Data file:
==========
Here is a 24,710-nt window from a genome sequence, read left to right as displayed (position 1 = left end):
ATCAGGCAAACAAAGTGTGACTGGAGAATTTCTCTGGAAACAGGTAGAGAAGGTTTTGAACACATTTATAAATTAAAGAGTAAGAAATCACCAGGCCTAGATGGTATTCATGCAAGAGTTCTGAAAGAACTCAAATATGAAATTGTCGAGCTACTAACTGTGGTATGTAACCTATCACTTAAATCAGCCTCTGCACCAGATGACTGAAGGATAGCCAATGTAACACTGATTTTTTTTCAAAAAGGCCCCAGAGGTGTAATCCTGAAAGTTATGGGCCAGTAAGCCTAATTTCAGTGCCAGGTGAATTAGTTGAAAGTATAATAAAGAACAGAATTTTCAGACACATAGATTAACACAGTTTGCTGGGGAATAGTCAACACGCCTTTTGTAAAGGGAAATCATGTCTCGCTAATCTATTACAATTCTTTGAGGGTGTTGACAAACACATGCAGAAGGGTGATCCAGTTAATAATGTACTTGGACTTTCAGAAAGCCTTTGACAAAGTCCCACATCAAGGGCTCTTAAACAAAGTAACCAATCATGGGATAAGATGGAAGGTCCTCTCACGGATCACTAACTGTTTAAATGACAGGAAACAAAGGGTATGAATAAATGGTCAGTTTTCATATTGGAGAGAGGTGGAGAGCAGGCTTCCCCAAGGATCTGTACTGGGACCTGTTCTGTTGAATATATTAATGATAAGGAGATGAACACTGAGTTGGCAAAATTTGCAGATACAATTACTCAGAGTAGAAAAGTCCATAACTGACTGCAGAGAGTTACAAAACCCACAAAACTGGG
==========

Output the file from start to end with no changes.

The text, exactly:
Here is a 24,710-nt window from a genome sequence, read left to right as displayed (position 1 = left end):
ATCAGGCAAACAAAGTGTGACTGGAGAATTTCTCTGGAAACAGGTAGAGAAGGTTTTGAACACATTTATAAATTAAAGAGTAAGAAATCACCAGGCCTAGATGGTATTCATGCAAGAGTTCTGAAAGAACTCAAATATGAAATTGTCGAGCTACTAACTGTGGTATGTAACCTATCACTTAAATCAGCCTCTGCACCAGATGACTGAAGGATAGCCAATGTAACACTGATTTTTTTTCAAAAAGGCCCCAGAGGTGTAATCCTGAAAGTTATGGGCCAGTAAGCCTAATTTCAGTGCCAGGTGAATTAGTTGAAAGTATAATAAAGAACAGAATTTTCAGACACATAGATTAACACAGTTTGCTGGGGAATAGTCAACACGCCTTTTGTAAAGGGAAATCATGTCTCGCTAATCTATTACAATTCTTTGAGGGTGTTGACAAACACATGCAGAAGGGTGATCCAGTTAATAATGTACTTGGACTTTCAGAAAGCCTTTGACAAAGTCCCACATCAAGGGCTCTTAAACAAAGTAACCAATCATGGGATAAGATGGAAGGTCCTCTCACGGATCACTAACTGTTTAAATGACAGGAAACAAAGGGTATGAATAAATGGTCAGTTTTCATATTGGAGAGAGGTGGAGAGCAGGCTTCCCCAAGGATCTGTACTGGGACCTGTTCTGTTGAATATATTAATGATAAGGAGATGAACACTGAGTTGGCAAAATTTGCAGATACAATTACTCAGAGTAGAAAAGTCCATAACTGACTGCAGAGAGTTACAAAACCCACAAAACTGGG